On 18 May 2023, the North Sea Transition Authority (NSTA) announced the preliminary results of the UK’s 1st Carbon Storage Licensing Round with the offer of awards for 20 carbon storage licences to 12 companies (Figure 1).
Westwood has reviewed each of the licences offered to identify the potential storage targets in depleted hydrocarbon reservoirs and saline aquifers. In addition, an assessment of successful applicants and potential bidders have been provided, based on company announcements, ownership of existing carbon storage licences as well as proximity of hydrocarbon licences and infrastructure. A summary of the Round is provided below, and the full analysis of potential storage targets and bidders is available on request.
Figure 1: UK’s 1st Carbon Storage Licensing Round Provisional Awards
Source: NSTA, Westwood Atlas and New Energies
The Round opened on 14 June 2022 and by the application deadline of 13 September 2022, a total of 26 bids were received from 19 companies for the 13 areas available. Offers have been made in all 13 areas, with some areas split into multiple licences. The total acreage offered was c. 12,230 km2 from a total of c. 15,702 km2 that was offered in the Round. The SNS area had eight areas available to bidders and was the most hotly contested region with 13 provisional licence awards made by the NSTA. The Work Programme for each potential licence has not been released but at the EGC1 conference in Aberdeen on 18 May 2023, the NSTA stated that five firm wells or tests, nine contingent wells or tests, plus four firm and five contingent new seismic acquisition work programmes have been committed to, if all offered licences are accepted.
While the NSTA requested that companies do not announce their awards, Spirit Energy has confirmed it has been offered EIS Area 1, which supports the company’s ambition to establish its Morecambe Net Zero Cluster. EnQuest has confirmed it has been offered four licences in NNS Area 1 and NNS Area 2. Neptune Energy is understood to have been awarded three licences and Perenco, with partner Carbon Catalyst, confirmed it has been offered licences in the SNS. Synergia Energy announced that one of the two applications it made was under consideration by the NSTA. Westwood assumes this to have been successful and is negotiating terms with the NSTA. It is also understood that BP, Equinor and Eni have been successful as well as one or more of the participants in the Acorn CCS project, Storegga, Shell, Harbour Energy and NSMP. Acceptance of the awards is expected in the coming weeks and if any company declines an offer, due to the proposed work programme or area offered being smaller than applied for, the NSTA will offer the licence to another company that had applied for the same area.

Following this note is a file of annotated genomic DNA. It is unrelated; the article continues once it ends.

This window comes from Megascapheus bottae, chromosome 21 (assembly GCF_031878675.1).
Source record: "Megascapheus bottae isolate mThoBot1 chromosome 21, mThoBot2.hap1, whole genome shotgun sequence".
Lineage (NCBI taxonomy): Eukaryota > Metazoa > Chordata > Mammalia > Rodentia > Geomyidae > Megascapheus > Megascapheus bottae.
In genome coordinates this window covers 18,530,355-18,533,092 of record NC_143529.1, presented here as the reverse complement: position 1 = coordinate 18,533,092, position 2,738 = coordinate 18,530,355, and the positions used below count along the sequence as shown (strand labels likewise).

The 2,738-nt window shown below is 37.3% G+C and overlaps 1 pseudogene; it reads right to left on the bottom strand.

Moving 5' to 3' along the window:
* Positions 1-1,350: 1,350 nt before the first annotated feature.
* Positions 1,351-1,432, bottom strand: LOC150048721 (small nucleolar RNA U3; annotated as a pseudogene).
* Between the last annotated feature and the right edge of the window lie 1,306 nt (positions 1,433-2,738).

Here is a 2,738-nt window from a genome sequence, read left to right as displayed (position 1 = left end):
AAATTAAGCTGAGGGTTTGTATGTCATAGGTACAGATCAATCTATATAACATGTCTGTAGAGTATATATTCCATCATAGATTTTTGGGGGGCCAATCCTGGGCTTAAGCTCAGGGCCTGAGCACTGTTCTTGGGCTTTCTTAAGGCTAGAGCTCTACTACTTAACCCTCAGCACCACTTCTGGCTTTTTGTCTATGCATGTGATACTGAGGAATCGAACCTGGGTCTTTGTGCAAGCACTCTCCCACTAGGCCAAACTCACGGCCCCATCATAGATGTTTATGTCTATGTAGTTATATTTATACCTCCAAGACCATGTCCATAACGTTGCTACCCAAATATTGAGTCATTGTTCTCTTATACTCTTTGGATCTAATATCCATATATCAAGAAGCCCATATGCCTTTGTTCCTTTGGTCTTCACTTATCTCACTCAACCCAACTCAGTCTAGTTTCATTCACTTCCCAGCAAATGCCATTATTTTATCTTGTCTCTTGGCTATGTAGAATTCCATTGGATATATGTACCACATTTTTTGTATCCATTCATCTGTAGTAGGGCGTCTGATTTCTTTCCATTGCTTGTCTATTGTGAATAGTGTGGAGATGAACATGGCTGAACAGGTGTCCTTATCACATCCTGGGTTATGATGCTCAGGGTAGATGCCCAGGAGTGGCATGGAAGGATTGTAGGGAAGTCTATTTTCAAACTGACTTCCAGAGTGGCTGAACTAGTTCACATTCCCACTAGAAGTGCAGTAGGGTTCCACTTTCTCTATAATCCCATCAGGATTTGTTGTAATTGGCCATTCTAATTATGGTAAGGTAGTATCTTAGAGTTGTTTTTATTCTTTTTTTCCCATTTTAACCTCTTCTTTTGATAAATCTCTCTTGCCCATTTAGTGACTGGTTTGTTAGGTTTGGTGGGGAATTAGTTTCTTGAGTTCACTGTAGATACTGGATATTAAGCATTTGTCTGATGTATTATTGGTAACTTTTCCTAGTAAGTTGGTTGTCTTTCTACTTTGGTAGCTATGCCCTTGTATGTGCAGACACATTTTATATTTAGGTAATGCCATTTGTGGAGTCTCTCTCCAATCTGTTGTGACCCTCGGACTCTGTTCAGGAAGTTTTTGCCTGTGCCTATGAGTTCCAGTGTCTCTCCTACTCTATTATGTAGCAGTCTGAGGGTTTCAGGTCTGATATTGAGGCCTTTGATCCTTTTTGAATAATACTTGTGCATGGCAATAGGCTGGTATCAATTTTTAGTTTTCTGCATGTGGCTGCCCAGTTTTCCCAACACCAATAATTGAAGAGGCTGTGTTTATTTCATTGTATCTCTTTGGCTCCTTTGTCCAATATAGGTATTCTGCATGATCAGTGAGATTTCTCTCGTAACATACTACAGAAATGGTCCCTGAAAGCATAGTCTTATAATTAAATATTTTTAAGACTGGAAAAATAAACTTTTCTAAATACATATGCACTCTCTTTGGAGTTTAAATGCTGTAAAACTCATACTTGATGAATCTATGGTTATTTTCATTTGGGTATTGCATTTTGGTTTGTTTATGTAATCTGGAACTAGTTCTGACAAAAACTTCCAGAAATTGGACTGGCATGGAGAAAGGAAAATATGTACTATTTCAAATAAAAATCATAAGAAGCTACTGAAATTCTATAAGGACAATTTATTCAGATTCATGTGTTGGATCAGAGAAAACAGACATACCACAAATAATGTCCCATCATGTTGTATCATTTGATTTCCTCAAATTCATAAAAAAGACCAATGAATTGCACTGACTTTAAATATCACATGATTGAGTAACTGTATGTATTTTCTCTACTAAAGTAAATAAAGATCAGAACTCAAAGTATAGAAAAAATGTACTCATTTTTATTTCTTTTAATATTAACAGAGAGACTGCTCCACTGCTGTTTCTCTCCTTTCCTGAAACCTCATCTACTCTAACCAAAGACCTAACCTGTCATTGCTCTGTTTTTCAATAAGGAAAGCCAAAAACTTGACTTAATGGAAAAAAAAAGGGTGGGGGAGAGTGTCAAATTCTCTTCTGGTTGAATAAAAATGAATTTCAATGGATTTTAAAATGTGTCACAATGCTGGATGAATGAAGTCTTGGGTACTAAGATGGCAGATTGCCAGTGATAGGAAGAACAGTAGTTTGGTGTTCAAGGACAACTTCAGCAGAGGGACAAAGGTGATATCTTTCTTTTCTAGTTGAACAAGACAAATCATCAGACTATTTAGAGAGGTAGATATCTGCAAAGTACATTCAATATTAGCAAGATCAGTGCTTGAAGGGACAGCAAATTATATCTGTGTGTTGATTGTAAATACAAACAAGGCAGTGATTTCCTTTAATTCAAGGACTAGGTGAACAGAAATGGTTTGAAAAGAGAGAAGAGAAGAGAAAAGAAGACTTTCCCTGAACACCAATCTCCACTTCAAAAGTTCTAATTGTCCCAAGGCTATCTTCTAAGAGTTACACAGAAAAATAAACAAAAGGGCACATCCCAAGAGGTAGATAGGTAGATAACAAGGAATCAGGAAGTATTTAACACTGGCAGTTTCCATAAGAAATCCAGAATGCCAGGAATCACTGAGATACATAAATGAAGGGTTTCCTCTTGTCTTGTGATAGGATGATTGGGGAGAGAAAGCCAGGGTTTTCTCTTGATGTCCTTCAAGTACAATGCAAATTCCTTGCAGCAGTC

The new sites offer significant storage opportunity, storing up to 10% of the UK’s annual emissions. The UK has provisionally awarded 20 carbon storage licences, a threefold increase in active licences in the country. Alongside legally binding net zero targets, and in the wake of significant financial investment being allocated to support CCS, it marks a major step in the development of the industry.
Interest in the Round was high and there will be companies that are disappointed with the results. Westwood’s analysis has identified many companies that are likely to have applied for acreage based on ownership of existing oil and gas infrastructure and CS licences, however, they may not all have been successful. It is not yet clear how the CS licences will impact the existing E&P operators still producing within the awarded acreage.
Within the full report, data and spatial analysis is derived from Westwood’s integrated Atlas and Atlas New Energies products, leveraging our knowledge and experience of the UKCS, to answer questions such as:
- What are the potential storage targets?
- Who are the potential bidders and successful applicants?
- Why was acreage that was made available in the Round not offered within the awarded licences?
- How might co-location with oil and gas licences, existing carbon storage licences, offshore windfarms, and decommissioning licence holders have impacted the awards?
As an example, Figure 2 shows the licence offers and the potential storage targets in SNS Areas 2, 4 and 8.
Figure 2: UK’s 1st Carbon Storage Licensing Round provisional awards
SNS Areas 2, 4 and 8
Source: NSTA, Westwood Atlas and New Energies
Emma Cruickshank, Head of Northwest Europe Research
Stuart Leitch, New Energies Research Manager
Catherine Horseman-Wilson, Senior Analyst – Northwest Europe
Alyson Harding, Technical Manager – Northwest Europe
To register your interest to receive the full analytical report, please complete the form below or contact [email protected].
Northwest Europe Carbon Storage Report
To keep informed of upcoming developments in CCS as well as oil and gas, hydrogen and offshore wind activities in NW Europe, request a demonstration of Atlas and Atlas New Energies to show the capabilities of the products, including:
- Track Carbon Storage Licences and Licence Rounds including ownership, timelines and work programmes
- Access detailed technical and commercial analysis covering the full oil and gas exploration and production lifecycle
- Understand the evolution of NW Europe’s energy market including the importance of oil and gas in the energy transition along with CCS, hydrogen and offshore wind
- Analyse the interdependencies and co-location constraints between CS licences and offshore wind and how they interact with the oil and gas industry
For further information, please contact [email protected].